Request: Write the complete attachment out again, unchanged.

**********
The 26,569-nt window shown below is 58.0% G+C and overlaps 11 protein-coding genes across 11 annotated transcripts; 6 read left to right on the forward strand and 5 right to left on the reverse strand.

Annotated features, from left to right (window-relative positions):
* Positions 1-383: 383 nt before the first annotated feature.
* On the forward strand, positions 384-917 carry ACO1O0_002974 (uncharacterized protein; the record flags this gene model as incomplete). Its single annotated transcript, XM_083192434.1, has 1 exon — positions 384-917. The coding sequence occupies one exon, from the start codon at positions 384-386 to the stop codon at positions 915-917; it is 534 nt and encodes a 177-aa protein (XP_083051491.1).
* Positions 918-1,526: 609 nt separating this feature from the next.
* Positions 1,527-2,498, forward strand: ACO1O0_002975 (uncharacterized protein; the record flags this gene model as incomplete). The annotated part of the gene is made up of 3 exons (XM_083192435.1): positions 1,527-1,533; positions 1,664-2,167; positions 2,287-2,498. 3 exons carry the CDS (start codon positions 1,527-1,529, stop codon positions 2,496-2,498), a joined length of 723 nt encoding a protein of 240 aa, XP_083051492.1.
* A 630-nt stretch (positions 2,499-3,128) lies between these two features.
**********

The 26,569-nt window shown below is 58.0% G+C and overlaps 11 protein-coding genes across 11 annotated transcripts; 6 read left to right on the forward strand and 5 right to left on the reverse strand.

Annotated features, from left to right (window-relative positions):
* Positions 1-383: 383 nt before the first annotated feature.
* On the forward strand, positions 384-917 carry ACO1O0_002974 (uncharacterized protein; the record flags this gene model as incomplete). Its single annotated transcript, XM_083192434.1, has 1 exon — positions 384-917. The coding sequence occupies one exon, from the start codon at positions 384-386 to the stop codon at positions 915-917; it is 534 nt and encodes a 177-aa protein (XP_083051491.1).
* Positions 918-1,526: 609 nt separating this feature from the next.
* Positions 1,527-2,498, forward strand: ACO1O0_002975 (uncharacterized protein; the record flags this gene model as incomplete). The annotated part of the gene is made up of 3 exons (XM_083192435.1): positions 1,527-1,533; positions 1,664-2,167; positions 2,287-2,498. 3 exons carry the CDS (start codon positions 1,527-1,529, stop codon positions 2,496-2,498), a joined length of 723 nt encoding a protein of 240 aa, XP_083051492.1.
* A 630-nt stretch (positions 2,499-3,128) lies between these two features.